The conflict between Batman and Superman is barely a factor in the long, loud, lugubrious “Batman v Superman: Dawn of Justice,” but the second part of that terrible title is accurate, or at least hints toward accuracy. The real purpose of the film is to set up the Justice League movie, in which Batman, Superman, Wonder Woman, and whoever else isn’t busy will team up to fight evil. By the end of “BvS,” I was indeed thinking that I’d like to see more of these three together. But paradoxically, I was also thinking that if the Justice League movie is going to have the same grim, headachy tone as this one, count me out. It’s like putting your head in a beehive for two and a half hours.
It’s a direct sequel to “Man of Steel” (which I mostly liked), again directed by Zack Snyder, who has lately exhibited more style than sense. Eighteen months have passed since Superman (Henry Cavill) saved the world from General Zod and destroyed Metropolis in the process. (The footage of that has a fresh, 9/11-y scent to it, for maximum coolness.) Across the harbor from Metropolis in Gotham — they’re adjacent, deal with it — Bruce Wayne (Ben Affleck) watched the devastation and, like many viewers of “Man of Steel,” felt Superman should have done more to minimize it. Most people, though, consider Superman a hero. (Allegedly. The movie keeps telling us how beloved he is, but all we ever see are people like Batman criticizing him.)
Over in Metropolis, Superman — or “Clark,” as his girlfriend Lois Lane (Amy Adams) calls him, all the time, in front of people — is as wary of Batman as Batman is of him. Seems the Dark Knight has begun branding villains with a hot, bat-shaped iron, which Superman feels is excessive. He thinks Batman is acting like he’s above the law. Batman thinks the same of Superman. He’s been working in Gotham for 20 years, and the hulking, gray-templed Affleck terrifically conveys Batman’s “too old for this crap” grumpiness. Superman is newer, younger, idealistic — not to mention an alien being who fell to Earth with god-like powers and a magnificent jawline. Not that it’s a surprise when a middle-aged white billionaire mistrusts a foreigner, but you can see Batman’s point. Who IS this guy? Who does he answer to?
Some exploration of the philosophical differences between these two heroes could have been fascinating. At one point, Bruce Wayne says of Superman, “If we believe there’s even a 1 percent chance he’s our enemy, we have to treat it as an absolute certainty” — an appallingly illogical, Trumpish declaration, one that begs to be unpacked. The movie, of course, ignores it, just as it ignores all of the other interesting topics that are raised. (A senator played by Holly Hunter leads a congressional hearing on Superman’s activities; it, too, is snuffed out just as it’s getting good.) The actual fight between Bats and Supes turns out to be 1) quite brief, and 2) without substance: they fight not because they disagree, but because Lex Luthor (Jesse Eisenberg) has manipulated them into it for his own gain.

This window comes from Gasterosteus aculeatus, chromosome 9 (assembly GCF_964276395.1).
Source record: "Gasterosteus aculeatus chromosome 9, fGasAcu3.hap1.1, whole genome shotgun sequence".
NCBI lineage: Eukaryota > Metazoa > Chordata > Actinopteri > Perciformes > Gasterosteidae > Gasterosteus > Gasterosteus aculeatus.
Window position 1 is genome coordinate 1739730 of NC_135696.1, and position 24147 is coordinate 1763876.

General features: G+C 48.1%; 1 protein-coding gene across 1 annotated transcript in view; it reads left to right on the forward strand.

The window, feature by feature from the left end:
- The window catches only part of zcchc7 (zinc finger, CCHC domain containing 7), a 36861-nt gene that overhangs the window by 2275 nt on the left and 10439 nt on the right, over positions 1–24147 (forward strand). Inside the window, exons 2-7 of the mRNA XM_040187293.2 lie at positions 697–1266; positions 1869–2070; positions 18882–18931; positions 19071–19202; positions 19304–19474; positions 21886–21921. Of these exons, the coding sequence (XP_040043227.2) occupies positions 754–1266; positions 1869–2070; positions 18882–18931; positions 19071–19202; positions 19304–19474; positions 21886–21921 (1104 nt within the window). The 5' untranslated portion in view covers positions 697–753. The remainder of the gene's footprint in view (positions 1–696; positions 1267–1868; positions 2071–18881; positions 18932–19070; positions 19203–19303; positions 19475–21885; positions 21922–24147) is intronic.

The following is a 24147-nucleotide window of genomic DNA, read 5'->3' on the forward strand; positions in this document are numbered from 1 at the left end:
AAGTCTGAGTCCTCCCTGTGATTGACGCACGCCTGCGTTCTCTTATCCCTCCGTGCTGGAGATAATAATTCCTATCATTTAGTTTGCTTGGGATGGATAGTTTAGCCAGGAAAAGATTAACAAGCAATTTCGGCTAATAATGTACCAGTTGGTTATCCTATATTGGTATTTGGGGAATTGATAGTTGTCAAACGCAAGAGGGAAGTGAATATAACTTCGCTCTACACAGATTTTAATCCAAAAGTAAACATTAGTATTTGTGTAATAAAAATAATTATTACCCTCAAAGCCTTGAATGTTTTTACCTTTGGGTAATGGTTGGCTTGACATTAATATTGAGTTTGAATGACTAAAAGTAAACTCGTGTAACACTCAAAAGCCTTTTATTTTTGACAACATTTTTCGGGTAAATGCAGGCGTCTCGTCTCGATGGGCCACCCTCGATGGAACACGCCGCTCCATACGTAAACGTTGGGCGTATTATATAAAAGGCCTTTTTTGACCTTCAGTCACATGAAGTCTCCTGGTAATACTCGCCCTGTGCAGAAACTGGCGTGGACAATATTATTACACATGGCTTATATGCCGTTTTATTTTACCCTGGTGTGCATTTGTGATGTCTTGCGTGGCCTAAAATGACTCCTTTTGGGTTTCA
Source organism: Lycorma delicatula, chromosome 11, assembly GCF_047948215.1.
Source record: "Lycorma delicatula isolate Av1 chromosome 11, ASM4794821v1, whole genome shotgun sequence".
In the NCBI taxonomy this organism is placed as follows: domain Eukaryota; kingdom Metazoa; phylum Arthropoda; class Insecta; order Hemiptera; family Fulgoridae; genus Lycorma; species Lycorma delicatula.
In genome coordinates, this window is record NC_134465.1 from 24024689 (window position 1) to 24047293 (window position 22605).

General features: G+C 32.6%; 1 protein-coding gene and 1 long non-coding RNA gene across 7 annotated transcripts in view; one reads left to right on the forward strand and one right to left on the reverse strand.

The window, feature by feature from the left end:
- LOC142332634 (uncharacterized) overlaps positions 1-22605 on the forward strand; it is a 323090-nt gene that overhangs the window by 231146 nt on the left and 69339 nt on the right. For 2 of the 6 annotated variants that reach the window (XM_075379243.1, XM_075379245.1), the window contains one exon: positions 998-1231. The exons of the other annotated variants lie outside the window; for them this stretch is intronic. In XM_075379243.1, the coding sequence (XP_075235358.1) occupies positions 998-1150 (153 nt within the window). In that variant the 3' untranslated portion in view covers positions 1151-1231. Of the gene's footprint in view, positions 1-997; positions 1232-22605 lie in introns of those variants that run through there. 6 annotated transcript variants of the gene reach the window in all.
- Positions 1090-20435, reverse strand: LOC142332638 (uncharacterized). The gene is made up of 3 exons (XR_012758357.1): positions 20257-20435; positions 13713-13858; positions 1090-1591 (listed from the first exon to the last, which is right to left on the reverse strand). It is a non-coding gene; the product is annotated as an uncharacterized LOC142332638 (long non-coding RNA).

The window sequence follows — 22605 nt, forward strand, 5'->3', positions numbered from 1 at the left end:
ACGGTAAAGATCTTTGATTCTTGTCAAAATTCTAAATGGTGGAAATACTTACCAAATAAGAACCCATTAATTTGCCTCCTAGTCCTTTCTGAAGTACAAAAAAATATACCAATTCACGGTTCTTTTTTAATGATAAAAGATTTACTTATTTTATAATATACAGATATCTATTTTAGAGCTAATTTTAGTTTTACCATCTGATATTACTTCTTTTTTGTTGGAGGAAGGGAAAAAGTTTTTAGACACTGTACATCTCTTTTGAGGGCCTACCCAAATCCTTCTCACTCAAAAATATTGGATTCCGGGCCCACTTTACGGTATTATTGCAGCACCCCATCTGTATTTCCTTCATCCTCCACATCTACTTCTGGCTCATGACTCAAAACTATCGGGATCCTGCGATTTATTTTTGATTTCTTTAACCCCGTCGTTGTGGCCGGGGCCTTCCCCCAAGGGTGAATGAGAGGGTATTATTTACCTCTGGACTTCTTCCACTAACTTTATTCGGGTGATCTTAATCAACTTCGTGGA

Oh, yeah. Lex Luthor. In the past, Superman’s arch-enemy has usually been smart, wry, and charismatic. Now he’s a coked-out nutcase, chattering away like a … well, like a Batman villain. Eisenberg’s hammy performance doesn’t help, but most of the blame belongs to the screenplay. Written by Chris Terrio (“Argo”) and genre stalwart David S. Goyer (“Batman Begins”), it’s overburdened with Stuff To Do — introduce Wonder Woman (Gal Gadot)! refer to Aquaman and the Flash! set up Superman and Batman’s shared world! — but has no clear-headed plan for how to fill in the details.
This is most apparent in the last 30 minutes. After nearly two hours of slogging, borderline incomprehensible storytelling, suddenly there is a new enemy who inspires split-second decision-making and hasty conclusion-reaching. Like all of a sudden we’re on a time frame here, in a movie that previously saw fit to include several of Bruce Wayne’s dream sequences. (YOU ARE ALREADY TOO LONG! WHY ARE YOU WASTING MY TIME SHOWING ME THINGS THAT AREN’T EVEN REALLY HAPPENING??) This enemy does, finally, unite Batman, Superman, and Wonder Woman (presumably; nobody calls her that), enough to whet our appetites for more. But the finale is oppressively bleak, and the consequences of what has happened aren’t treated with nearly the weight they merit. Just like “Man of Steel,” you’ll note.
Public service announcement: Clark Kent’s mom (Diane Lane), newspaper boss Perry White (Laurence Fishburne), and Batman’s butler Alfred (Jeremy Irons) are also in this movie. So is Scoot McNairy, playing an embittered Wayne Industries employee who was injured in the destruction of Metropolis. All four of these characters (and actors, for that matter) deserve more than the scraps they’ve been thrown.
When there’s action on the screen, it’s mildly exciting, if hard to see because of Snyder’s fondness for shooting at night and his insistence on having the cameras operated by jittery, untrained monkeys. (Union rules, man.) And frankly, for a film supposedly centered on the conflict between two unstoppable forces, it has little action and even less substantive head-to-head dialogue. It’s deathly serious, too, with hardly any levity to contrast the dimness. Didn’t these things used to be fun? Or at least thrilling and emotional enough to engage us even when the story was gloomy? Or at least coherent? Oh, well. Maybe they’ll nail it in the reboot.
C- (2 hrs., 31 min.; )